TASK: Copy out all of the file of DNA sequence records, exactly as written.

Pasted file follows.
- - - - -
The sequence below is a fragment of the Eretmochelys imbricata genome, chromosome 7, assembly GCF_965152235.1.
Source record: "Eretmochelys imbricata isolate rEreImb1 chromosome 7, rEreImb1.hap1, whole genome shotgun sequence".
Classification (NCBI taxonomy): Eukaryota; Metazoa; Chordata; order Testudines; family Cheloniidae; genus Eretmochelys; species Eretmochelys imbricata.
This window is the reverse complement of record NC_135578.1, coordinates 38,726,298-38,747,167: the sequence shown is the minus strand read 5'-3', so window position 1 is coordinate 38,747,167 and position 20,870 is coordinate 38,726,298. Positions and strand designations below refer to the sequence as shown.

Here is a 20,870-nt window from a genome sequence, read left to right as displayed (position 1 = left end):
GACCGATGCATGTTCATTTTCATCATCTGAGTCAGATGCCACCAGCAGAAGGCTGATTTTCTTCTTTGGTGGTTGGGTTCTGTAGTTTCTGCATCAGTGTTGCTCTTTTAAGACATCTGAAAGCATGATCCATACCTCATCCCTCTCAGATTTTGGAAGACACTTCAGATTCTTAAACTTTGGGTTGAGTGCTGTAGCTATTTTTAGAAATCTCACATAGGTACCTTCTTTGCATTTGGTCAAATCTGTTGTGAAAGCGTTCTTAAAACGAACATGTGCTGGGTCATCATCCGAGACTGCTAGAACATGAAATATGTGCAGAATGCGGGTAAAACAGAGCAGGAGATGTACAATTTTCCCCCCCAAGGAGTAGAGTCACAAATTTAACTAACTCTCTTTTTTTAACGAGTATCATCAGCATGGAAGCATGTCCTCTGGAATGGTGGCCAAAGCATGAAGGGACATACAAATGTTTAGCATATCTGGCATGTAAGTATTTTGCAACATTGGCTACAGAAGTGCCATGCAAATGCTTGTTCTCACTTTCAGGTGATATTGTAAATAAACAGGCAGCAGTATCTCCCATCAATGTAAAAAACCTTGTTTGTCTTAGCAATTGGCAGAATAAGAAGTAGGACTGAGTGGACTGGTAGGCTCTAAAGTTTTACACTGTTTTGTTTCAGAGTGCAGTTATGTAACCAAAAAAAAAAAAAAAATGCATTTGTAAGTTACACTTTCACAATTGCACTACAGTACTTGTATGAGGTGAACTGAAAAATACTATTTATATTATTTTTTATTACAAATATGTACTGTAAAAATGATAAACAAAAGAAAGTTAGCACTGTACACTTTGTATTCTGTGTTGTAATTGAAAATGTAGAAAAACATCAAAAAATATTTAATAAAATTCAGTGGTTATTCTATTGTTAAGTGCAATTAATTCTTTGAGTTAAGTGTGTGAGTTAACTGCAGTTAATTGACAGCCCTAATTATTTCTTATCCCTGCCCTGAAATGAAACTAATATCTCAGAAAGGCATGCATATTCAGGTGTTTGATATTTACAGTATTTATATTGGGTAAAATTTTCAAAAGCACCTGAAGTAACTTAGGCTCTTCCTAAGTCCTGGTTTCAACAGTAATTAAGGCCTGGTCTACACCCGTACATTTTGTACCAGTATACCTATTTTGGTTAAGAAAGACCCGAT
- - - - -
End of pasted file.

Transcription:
The sequence below is a fragment of the Eretmochelys imbricata genome, chromosome 7, assembly GCF_965152235.1.
Source record: "Eretmochelys imbricata isolate rEreImb1 chromosome 7, rEreImb1.hap1, whole genome shotgun sequence".
Classification (NCBI taxonomy): Eukaryota; Metazoa; Chordata; order Testudines; family Cheloniidae; genus Eretmochelys; species Eretmochelys imbricata.
This window is the reverse complement of record NC_135578.1, coordinates 38,726,298-38,747,167: the sequence shown is the minus strand read 5'-3', so window position 1 is coordinate 38,747,167 and position 20,870 is coordinate 38,726,298. Positions and strand designations below refer to the sequence as shown.

Here is a 20,870-nt window from a genome sequence, read left to right as displayed (position 1 = left end):
GACCGATGCATGTTCATTTTCATCATCTGAGTCAGATGCCACCAGCAGAAGGCTGATTTTCTTCTTTGGTGGTTGGGTTCTGTAGTTTCTGCATCAGTGTTGCTCTTTTAAGACATCTGAAAGCATGATCCATACCTCATCCCTCTCAGATTTTGGAAGACACTTCAGATTCTTAAACTTTGGGTTGAGTGCTGTAGCTATTTTTAGAAATCTCACATAGGTACCTTCTTTGCATTTGGTCAAATCTGTTGTGAAAGCGTTCTTAAAACGAACATGTGCTGGGTCATCATCCGAGACTGCTAGAACATGAAATATGTGCAGAATGCGGGTAAAACAGAGCAGGAGATGTACAATTTTCCCCCCCAAGGAGTAGAGTCACAAATTTAACTAACTCTCTTTTTTTAACGAGTATCATCAGCATGGAAGCATGTCCTCTGGAATGGTGGCCAAAGCATGAAGGGACATACAAATGTTTAGCATATCTGGCATGTAAGTATTTTGCAACATTGGCTACAGAAGTGCCATGCAAATGCTTGTTCTCACTTTCAGGTGATATTGTAAATAAACAGGCAGCAGTATCTCCCATCAATGTAAAAAACCTTGTTTGTCTTAGCAATTGGCAGAATAAGAAGTAGGACTGAGTGGACTGGTAGGCTCTAAAGTTTTACACTGTTTTGTTTCAGAGTGCAGTTATGTAACCAAAAAAAAAAAAAAAATGCATTTGTAAGTTACACTTTCACAATTGCACTACAGTACTTGTATGAGGTGAACTGAAAAATACTATTTATATTATTTTTTATTACAAATATGTACTGTAAAAATGATAAACAAAAGAAAGTTAGCACTGTACACTTTGTATTCTGTGTTGTAATTGAAAATGTAGAAAAACATCAAAAAATATTTAATAAAATTCAGTGGTTATTCTATTGTTAAGTGCAATTAATTCTTTGAGTTAAGTGTGTGAGTTAACTGCAGTTAATTGACAGCCCTAATTATTTCTTATCCCTGCCCTGAAATGAAACTAATATCTCAGAAAGGCATGCATATTCAGGTGTTTGATATTTACAGTATTTATATTGGGTAAAATTTTCAAAAGCACCTGAAGTAACTTAGGCTCTTCCTAAGTCCTGGTTTCAACAGTAATTAAGGCCTGGTCTACACCCGTACATTTTGTACCAGTATACCTATTTTGGTTAAGAAAGACCCGAT